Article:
Members of academia must recognize and correct the behaviors that make them come off as unprofessional, Rob Jenkins writes for the Chronicle of Higher Education.
Jenkins is an associate professor of English at Perimeter College of Georgia State University.
He argues that some academics have become complacent with unprofessional behavior like being unresponsive, flaky, and flat-out rude.
But "unprofessionalism, in the long run, is highly destructive," Jenkins says. "It puts a strain on what should be collegial relationships. It harms reputations, as people get labeled 'hard to get along with.' It drives away potential clients, collaborators, and students. It prevents the college and its programs from running as smoothly as they could."
He offers the following advice to show more courtesy and professionalism in the academic office:
Respond to messages
Faculty and administrators receive tons of emails, texts, voicemails, and letters on a regular basis. It's a lot to go through, but if people take the time to send you a personal message, you owe it to them to respond, even if it's just a brief acknowledgement.
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Stick to your word
If you say you're going to get something done by a set deadline, follow through. If you must ask for an extension, do so courteously, but remember that failing to honor your obligations causes problems for the people around you.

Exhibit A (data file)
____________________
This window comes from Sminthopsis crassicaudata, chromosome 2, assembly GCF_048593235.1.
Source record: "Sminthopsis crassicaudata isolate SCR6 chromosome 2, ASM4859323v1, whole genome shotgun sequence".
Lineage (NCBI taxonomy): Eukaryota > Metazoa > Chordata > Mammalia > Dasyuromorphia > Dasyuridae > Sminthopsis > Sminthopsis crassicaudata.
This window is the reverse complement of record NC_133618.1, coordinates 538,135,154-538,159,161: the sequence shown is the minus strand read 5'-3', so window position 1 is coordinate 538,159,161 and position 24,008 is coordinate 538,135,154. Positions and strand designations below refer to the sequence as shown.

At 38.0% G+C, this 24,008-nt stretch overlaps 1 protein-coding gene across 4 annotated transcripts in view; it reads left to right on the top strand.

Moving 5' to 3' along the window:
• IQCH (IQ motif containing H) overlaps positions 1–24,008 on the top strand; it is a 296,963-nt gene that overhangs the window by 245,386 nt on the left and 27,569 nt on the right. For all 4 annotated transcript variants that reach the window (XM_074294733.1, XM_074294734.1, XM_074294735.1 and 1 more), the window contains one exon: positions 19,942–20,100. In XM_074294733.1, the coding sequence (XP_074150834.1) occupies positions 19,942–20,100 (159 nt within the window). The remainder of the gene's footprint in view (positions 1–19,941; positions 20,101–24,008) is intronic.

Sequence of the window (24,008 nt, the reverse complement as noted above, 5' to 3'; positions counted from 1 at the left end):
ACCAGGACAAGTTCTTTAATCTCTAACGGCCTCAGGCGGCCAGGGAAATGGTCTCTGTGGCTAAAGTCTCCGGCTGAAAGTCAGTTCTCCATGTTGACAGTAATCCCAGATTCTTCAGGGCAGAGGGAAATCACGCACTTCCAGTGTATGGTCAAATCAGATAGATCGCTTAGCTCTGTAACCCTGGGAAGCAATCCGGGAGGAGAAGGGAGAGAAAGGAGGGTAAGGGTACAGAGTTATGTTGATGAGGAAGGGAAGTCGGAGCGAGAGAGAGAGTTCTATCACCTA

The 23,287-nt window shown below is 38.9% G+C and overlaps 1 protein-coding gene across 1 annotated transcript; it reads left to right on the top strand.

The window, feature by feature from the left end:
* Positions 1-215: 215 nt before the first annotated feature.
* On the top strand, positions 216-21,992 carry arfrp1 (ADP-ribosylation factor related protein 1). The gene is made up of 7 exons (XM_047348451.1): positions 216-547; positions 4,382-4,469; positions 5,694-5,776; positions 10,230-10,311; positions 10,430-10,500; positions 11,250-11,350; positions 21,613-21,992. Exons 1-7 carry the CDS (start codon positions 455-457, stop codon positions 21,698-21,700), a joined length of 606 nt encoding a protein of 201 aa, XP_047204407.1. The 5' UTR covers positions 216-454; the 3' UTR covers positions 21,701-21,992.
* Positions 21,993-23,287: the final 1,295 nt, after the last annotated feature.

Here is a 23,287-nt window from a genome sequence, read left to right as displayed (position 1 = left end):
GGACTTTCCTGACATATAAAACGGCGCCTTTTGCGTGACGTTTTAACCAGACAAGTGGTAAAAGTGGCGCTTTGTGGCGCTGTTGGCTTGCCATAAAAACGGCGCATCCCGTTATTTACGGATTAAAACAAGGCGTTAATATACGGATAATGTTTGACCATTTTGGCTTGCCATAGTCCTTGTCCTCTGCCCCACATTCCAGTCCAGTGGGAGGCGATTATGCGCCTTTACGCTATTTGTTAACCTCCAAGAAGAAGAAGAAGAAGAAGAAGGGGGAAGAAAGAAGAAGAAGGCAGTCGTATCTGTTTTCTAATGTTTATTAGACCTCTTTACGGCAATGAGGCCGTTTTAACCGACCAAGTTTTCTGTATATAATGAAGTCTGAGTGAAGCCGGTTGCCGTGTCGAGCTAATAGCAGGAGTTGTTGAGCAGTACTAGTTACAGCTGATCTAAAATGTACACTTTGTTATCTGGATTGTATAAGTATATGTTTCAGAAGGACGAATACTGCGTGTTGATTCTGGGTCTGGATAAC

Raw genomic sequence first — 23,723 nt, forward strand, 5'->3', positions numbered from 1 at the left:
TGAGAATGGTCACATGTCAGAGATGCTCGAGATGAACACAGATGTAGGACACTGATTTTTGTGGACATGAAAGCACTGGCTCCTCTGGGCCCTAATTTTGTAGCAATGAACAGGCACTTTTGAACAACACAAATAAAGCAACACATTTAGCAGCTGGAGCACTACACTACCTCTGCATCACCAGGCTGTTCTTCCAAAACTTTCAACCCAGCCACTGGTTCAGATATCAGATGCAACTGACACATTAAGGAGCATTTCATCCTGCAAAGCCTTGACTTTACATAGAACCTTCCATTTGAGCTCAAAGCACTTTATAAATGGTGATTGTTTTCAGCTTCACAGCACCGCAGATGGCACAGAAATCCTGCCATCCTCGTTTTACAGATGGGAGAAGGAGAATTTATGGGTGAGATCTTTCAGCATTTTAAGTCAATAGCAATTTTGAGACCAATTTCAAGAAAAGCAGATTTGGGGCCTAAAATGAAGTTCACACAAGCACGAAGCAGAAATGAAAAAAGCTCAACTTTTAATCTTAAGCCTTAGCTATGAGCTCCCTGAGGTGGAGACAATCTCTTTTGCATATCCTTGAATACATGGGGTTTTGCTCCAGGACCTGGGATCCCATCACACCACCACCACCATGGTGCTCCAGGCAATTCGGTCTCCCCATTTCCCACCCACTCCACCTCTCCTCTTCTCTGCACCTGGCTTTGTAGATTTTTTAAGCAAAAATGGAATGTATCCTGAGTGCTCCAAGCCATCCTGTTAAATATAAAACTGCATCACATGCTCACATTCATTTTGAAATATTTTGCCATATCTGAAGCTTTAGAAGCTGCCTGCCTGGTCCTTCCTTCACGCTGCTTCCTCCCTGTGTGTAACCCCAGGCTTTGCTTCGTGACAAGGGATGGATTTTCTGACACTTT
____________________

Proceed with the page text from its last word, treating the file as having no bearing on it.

You likely have a lot of places you need to be, and it's important that you make it to all of them. That also includes attending the events that are less relevant—such as student shows and colleagues' parties—to show that you are committed "to the institution and to our fellow human beings."
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Watch the way you speak
It's easy to get excited and raise your voice in the heat of the moment, but it definitely doesn't make you look intelligent or respectable. Consider your tone and delivery, not just the words coming out of your mouth.
Treat others the way you want to be treated
The Golden Rule exemplifies the height of professional conduct. True professionals "treat everyone else's time as just as valuable as your own," Jenkins says. "You do what you've committed to do. Although you may have very high expectations, you are tolerant of human failings (including your own) and considerate of other people's feelings" (Jenkins, Chronicle of Higher Education, 3/16).
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